Archive for July, 2017

Just How Bad Can it Get?

posted by Judge_Burke @ 16:19 PM
July 11, 2017

For what seems like a long time, the California courts have struggled with budget problems. Courthouses were closed. The State Administrative office was reduced. And one would think that, with a reasonably healthy California state economy, the worst of those times has passed…but this is not so for the court in San Francisco:

The San Francisco Superior Court will furlough staff, cut clerk’s office hours and ask judges to donate one day of pay each month to help close a $5.3 million budget deficit.

Court workers will be furloughed one Friday each month, on a rotating schedule by department, starting Aug. 4 through June 2018. All clerks’ offices will close to the public at 1 p.m. on Fridays as of Sept. 1. Courtrooms will still remain operating on those days, although officials will adjust calendars to accommodate staff shortages.

“We are committed to keeping our courtrooms open and continuing to prioritize access to justice despite the 9 percent cut in our state funding allocation for the fiscal year that began” July 1, Presiding Judge Teri Jackson said in a prepared statement. “This contribution is a solution that will help us to avoid staff layoffs.”

Jackson has asked the court’s 52 judges to “consider a voluntary donation” of one day’s pay each month—about $509—to help close the funding gap.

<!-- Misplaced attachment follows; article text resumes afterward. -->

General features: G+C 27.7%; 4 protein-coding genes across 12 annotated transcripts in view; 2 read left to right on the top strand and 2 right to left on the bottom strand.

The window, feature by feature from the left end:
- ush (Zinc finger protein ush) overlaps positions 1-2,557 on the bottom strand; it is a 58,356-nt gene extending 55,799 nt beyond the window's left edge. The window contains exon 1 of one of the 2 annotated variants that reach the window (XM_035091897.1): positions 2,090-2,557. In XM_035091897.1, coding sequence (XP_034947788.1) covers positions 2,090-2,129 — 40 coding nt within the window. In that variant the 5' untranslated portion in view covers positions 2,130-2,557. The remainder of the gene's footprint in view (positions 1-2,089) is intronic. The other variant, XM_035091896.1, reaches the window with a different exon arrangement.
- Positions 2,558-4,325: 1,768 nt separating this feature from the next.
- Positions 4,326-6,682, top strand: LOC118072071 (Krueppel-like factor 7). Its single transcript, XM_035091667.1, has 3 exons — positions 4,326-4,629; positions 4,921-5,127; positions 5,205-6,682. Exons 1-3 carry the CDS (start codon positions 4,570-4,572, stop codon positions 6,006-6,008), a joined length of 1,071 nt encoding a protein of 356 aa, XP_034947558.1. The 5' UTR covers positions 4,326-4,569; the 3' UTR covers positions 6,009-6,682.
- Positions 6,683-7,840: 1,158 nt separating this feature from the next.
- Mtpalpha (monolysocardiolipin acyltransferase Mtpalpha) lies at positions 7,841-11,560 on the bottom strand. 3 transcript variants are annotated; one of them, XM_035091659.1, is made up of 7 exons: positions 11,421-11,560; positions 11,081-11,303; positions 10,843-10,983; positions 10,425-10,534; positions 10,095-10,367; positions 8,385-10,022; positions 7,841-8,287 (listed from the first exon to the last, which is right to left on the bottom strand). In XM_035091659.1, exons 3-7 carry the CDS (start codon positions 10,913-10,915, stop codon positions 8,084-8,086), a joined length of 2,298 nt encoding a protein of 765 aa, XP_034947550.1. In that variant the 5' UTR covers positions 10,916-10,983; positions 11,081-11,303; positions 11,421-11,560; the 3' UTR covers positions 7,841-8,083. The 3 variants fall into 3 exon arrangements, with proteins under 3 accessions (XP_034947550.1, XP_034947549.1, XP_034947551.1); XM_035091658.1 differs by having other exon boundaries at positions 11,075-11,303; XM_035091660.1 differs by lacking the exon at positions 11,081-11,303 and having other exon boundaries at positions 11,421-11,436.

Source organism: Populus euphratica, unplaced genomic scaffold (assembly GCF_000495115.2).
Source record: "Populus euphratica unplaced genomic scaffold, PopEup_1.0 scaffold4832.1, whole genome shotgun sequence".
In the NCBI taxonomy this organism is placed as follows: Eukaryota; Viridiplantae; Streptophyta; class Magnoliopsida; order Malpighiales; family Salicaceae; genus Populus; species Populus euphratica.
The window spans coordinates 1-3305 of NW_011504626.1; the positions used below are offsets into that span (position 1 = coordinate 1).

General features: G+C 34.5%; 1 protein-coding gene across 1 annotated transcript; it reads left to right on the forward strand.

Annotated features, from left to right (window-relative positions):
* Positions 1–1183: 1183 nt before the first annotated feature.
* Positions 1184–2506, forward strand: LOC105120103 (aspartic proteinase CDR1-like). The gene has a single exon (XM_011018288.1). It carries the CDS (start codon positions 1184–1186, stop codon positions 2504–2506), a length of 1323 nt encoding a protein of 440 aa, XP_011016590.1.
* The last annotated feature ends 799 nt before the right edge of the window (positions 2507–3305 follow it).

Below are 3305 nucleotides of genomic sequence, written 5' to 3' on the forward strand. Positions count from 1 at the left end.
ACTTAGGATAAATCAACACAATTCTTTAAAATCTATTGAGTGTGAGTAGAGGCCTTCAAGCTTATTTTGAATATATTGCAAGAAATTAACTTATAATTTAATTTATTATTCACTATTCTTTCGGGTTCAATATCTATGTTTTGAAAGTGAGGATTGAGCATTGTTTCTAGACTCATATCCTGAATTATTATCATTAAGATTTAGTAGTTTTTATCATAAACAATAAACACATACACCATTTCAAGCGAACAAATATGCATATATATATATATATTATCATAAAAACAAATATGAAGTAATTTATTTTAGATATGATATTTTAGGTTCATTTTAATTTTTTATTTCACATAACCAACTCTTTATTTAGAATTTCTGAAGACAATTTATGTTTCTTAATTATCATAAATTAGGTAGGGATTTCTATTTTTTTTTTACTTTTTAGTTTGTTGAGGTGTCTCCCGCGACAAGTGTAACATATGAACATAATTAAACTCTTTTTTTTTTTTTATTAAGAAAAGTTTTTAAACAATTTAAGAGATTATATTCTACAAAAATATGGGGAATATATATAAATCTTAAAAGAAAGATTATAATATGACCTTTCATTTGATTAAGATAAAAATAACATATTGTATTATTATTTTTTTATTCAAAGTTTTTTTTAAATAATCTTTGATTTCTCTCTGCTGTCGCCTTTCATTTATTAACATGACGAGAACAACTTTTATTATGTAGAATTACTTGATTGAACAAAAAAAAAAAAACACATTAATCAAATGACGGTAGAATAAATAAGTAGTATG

The San Francisco Superior Court took the biggest hit of any county—from $56.9 million to $51.7 million, or about 9 percent—under the judiciary’s annual budget allocation system, known as the workload allocation funding methodology. Adopted in 2013, the formula attempts to equalize funding among courts throughout the state. It moves away from a system that doled out money based on what a court used to get under the old county-budgeting model and gives more funding to courts with higher caseloads. But it has also penalized courts that were historically well funded under county control. 

 

For the full story, go here.  

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Justice at Stake Closes

posted by Judge_Burke @ 14:30 PM
July 10, 2017

Justice at Stake is closing its doors after 16 years of advocating for fair and impartial courts. There were a lot of dedicated people and organizations that were part of Justice at Stake, and none were more important to the success Justice at Stake had than the former director Bert Brandenburg. As the ABA recently reported: